Exegetical Insight on Psalm 1 (part 2)
John D. Telgren

In the first three verses, the Psalm reflects on the characteristics of the righteous. In the next two verses, the Psalm reflects on the characteristics of the wicked which is the polar opposite of the righteous. So the Psalm goes on and says,

1) The wicked are unstable. “Not so (are) the wicked ones. But like the chaff which the wind drives away (Psalm 1:4).” The Hebrews who read this Psalm would have readily identified with the imagery here. When they harvested the wheat, a common method of removing the husk was to have a donkey walk on the grain over and over again. The grain would then be taken to the top of a hill on a windy day and thrown in the air. The wind would carry away the husk and the grain would fall back down into the basket. Like that chaff, the wicked are driven by whatever direction the wind is blowing. Unlike the righteouses who are solid, trustworthy, and dependable as a tree, the wicked are flaky, unpredictable, and untrustworthy.

What does this look like? A chaff personality may be a friend to someone only when it is convenient. If it looks uncool, chaff may distance himself when cool people are looking. Chaff may be an exemplary Christian when around church people. come Monday morning, Chaff hides it so he wont stand out or take the risk of being ridiculed. When no one is looking, Chaff might steal something, look at or do something he is not supposed to. Chaff may take a “break” from acting Christianly when no one is looking. Chaff is driven by whatever way the wind is blowing.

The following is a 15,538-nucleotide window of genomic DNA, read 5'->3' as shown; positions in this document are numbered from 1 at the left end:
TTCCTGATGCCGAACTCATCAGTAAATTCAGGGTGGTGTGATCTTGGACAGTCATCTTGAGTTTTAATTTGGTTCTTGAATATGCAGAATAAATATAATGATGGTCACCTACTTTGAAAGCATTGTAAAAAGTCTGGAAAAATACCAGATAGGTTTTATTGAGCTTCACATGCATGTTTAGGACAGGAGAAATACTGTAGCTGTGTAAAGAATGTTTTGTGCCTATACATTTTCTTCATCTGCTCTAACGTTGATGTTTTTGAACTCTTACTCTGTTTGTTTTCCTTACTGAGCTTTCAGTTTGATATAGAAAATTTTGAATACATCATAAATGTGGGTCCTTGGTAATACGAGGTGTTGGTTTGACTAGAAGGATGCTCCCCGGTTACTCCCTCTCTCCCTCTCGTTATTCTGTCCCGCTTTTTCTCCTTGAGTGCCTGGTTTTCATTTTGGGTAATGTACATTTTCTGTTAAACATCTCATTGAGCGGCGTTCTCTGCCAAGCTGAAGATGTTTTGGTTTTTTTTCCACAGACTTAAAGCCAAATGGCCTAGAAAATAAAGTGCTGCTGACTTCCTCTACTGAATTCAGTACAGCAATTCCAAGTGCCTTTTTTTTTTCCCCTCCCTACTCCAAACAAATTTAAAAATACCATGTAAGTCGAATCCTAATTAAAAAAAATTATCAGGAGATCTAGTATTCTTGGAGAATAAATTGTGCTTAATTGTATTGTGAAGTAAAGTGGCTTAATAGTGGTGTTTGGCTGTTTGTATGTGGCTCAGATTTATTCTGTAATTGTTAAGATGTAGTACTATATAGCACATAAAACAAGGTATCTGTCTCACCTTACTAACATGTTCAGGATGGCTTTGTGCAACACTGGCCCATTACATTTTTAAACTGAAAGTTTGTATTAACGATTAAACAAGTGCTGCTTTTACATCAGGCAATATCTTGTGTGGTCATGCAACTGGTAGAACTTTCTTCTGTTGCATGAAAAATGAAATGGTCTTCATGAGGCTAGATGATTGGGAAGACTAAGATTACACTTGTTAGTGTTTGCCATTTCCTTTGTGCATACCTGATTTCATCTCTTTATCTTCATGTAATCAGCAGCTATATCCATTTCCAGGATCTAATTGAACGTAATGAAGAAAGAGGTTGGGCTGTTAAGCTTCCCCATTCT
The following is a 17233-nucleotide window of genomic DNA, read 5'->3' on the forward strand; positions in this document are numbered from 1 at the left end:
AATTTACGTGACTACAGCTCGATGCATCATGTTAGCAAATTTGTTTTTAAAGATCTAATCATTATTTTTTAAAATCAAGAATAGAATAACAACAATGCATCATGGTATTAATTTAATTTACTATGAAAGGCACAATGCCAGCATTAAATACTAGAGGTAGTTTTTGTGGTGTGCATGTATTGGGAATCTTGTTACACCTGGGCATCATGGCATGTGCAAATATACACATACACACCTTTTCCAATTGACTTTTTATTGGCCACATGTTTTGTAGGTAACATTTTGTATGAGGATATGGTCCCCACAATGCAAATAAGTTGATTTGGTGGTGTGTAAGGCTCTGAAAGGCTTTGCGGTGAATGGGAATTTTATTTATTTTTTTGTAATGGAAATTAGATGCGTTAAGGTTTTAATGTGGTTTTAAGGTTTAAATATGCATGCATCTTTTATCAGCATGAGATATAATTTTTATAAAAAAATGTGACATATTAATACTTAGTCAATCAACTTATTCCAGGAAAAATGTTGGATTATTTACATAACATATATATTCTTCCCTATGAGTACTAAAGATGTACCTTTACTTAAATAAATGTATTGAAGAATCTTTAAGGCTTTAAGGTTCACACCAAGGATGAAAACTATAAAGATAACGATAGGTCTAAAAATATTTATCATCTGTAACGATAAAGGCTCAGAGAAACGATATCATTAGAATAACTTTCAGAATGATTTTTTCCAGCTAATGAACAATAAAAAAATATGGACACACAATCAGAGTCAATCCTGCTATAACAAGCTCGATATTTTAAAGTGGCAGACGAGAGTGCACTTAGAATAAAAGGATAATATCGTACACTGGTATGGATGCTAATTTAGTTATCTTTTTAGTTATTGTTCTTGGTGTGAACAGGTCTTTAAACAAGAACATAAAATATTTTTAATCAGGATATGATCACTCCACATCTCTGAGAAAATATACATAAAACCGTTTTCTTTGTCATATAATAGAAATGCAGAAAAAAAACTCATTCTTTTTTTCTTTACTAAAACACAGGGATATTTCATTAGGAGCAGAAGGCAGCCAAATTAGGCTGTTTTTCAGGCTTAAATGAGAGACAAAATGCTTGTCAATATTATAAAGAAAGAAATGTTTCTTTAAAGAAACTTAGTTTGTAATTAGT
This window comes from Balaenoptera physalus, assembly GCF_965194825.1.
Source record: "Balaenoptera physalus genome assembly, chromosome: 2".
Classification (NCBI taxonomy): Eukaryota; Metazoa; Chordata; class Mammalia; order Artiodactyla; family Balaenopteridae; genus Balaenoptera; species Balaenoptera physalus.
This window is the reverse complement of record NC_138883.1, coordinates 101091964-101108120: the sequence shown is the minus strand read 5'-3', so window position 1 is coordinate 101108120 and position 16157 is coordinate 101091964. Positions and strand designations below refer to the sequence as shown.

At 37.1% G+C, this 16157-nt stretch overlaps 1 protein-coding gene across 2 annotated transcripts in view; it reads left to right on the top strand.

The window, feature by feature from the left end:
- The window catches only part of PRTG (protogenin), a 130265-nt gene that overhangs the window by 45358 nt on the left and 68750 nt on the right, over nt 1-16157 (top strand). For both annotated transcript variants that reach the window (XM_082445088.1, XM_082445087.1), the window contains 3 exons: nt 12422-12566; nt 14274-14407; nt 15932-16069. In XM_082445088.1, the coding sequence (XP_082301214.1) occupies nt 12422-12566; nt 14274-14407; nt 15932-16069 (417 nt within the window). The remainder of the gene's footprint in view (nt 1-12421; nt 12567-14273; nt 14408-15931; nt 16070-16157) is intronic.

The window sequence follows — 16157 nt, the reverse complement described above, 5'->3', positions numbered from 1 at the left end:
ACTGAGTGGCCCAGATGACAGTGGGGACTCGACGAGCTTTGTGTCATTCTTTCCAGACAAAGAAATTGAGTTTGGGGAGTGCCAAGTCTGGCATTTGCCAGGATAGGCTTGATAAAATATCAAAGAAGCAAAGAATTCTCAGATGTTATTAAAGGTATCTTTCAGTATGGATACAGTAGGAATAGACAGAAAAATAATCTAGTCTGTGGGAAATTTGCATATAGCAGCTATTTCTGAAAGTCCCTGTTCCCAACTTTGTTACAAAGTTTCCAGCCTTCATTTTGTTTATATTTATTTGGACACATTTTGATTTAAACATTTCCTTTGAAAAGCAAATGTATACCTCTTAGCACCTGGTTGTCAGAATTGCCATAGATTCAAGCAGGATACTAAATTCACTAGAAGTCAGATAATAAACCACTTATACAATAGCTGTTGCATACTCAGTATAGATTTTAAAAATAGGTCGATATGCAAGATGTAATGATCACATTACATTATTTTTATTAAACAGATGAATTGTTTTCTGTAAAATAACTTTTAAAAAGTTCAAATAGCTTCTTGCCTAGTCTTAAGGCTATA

Why? It is difficult to fight against the wind. A strong wind might blow you over. It could cause you to dry up and have nothing. If you can’t beat them, join them, they say. Fitting in will get you far in life, they say. But that is not what this Psalm indicates.

2) The wicked will lose. “Therefore, the wicked ones will not arise/stand in the judgment, nor sinners in the congregation of the righteous ones (Psalm 1:5).” This is probably not talking about the final judgment. The Bible is full of examples of the Lord’s judgment on the wicked in the present time. The Hebrew word used here for “arise” or “stand” is commonly used in legal language. One of the features of Hebrew poetry is putting two synonymous statements side by side. What is interesting in this verse is that “judgment” is parallel to “congregation of the righteous ones.” The congregation of the righteous ones appears to be those who have been vindicated in court, so they “arise,” but the wicked will be driven away as chaff. Whereas the righteous will be successful in life, the wicked will not.

3) The wicked will perish. “For Yahweh (is) knower of the way of the righteous ones, but the way of the wicked ones will perish/be lost. (Psalm 1:6).” Chaff disappears into the wind never to be seen again. No one is sorry to see chaff disappear. No one goes looking for it. However, after the wind has driven it away, what you have left is useful, nourishing, and pleasing grain. This sifting is what happens in judgment. The righteous and the wicked are separated, and the grain is taken into the barn while the chaff perishes.